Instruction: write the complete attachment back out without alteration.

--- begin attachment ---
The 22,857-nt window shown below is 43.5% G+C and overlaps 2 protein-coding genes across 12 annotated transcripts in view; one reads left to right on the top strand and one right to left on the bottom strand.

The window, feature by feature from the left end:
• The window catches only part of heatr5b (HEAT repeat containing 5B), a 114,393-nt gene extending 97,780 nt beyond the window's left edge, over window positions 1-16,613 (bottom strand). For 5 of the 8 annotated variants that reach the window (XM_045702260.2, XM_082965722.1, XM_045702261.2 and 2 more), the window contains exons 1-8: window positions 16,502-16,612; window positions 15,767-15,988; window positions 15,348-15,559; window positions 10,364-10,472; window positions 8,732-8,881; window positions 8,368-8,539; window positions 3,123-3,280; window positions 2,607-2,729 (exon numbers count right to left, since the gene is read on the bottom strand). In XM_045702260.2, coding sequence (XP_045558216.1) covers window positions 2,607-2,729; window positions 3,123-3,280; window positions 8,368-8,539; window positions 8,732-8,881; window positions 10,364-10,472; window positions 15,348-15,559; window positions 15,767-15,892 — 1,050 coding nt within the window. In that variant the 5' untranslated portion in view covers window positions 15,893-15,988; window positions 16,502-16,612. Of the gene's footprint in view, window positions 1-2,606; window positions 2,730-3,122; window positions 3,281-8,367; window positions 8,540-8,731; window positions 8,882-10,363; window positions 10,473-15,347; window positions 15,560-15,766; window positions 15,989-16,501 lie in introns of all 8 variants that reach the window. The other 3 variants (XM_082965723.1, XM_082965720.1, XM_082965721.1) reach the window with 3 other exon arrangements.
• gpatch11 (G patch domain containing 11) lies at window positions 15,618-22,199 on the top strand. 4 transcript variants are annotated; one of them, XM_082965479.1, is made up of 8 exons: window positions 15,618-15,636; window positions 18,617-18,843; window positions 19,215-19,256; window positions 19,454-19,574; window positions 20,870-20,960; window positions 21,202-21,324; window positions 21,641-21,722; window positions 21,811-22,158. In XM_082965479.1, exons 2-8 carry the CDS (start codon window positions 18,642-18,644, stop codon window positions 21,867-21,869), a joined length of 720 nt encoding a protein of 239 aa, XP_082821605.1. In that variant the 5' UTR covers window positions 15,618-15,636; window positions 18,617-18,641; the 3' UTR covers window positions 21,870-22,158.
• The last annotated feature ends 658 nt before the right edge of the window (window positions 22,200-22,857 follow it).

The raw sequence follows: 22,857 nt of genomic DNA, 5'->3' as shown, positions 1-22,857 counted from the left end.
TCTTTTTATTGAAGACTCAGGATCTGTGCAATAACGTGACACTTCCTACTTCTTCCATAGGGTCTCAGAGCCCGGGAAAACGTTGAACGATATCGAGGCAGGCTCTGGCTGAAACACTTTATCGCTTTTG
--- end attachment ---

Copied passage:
The 22,857-nt window shown below is 43.5% G+C and overlaps 2 protein-coding genes across 12 annotated transcripts in view; one reads left to right on the top strand and one right to left on the bottom strand.

The window, feature by feature from the left end:
• The window catches only part of heatr5b (HEAT repeat containing 5B), a 114,393-nt gene extending 97,780 nt beyond the window's left edge, over window positions 1-16,613 (bottom strand). For 5 of the 8 annotated variants that reach the window (XM_045702260.2, XM_082965722.1, XM_045702261.2 and 2 more), the window contains exons 1-8: window positions 16,502-16,612; window positions 15,767-15,988; window positions 15,348-15,559; window positions 10,364-10,472; window positions 8,732-8,881; window positions 8,368-8,539; window positions 3,123-3,280; window positions 2,607-2,729 (exon numbers count right to left, since the gene is read on the bottom strand). In XM_045702260.2, coding sequence (XP_045558216.1) covers window positions 2,607-2,729; window positions 3,123-3,280; window positions 8,368-8,539; window positions 8,732-8,881; window positions 10,364-10,472; window positions 15,348-15,559; window positions 15,767-15,892 — 1,050 coding nt within the window. In that variant the 5' untranslated portion in view covers window positions 15,893-15,988; window positions 16,502-16,612. Of the gene's footprint in view, window positions 1-2,606; window positions 2,730-3,122; window positions 3,281-8,367; window positions 8,540-8,731; window positions 8,882-10,363; window positions 10,473-15,347; window positions 15,560-15,766; window positions 15,989-16,501 lie in introns of all 8 variants that reach the window. The other 3 variants (XM_082965723.1, XM_082965720.1, XM_082965721.1) reach the window with 3 other exon arrangements.
• gpatch11 (G patch domain containing 11) lies at window positions 15,618-22,199 on the top strand. 4 transcript variants are annotated; one of them, XM_082965479.1, is made up of 8 exons: window positions 15,618-15,636; window positions 18,617-18,843; window positions 19,215-19,256; window positions 19,454-19,574; window positions 20,870-20,960; window positions 21,202-21,324; window positions 21,641-21,722; window positions 21,811-22,158. In XM_082965479.1, exons 2-8 carry the CDS (start codon window positions 18,642-18,644, stop codon window positions 21,867-21,869), a joined length of 720 nt encoding a protein of 239 aa, XP_082821605.1. In that variant the 5' UTR covers window positions 15,618-15,636; window positions 18,617-18,641; the 3' UTR covers window positions 21,870-22,158.
• The last annotated feature ends 658 nt before the right edge of the window (window positions 22,200-22,857 follow it).

The raw sequence follows: 22,857 nt of genomic DNA, 5'->3' as shown, positions 1-22,857 counted from the left end.
TCTTTTTATTGAAGACTCAGGATCTGTGCAATAACGTGACACTTCCTACTTCTTCCATAGGGTCTCAGAGCCCGGGAAAACGTTGAACGATATCGAGGCAGGCTCTGGCTGAAACACTTTATCGCTTTTG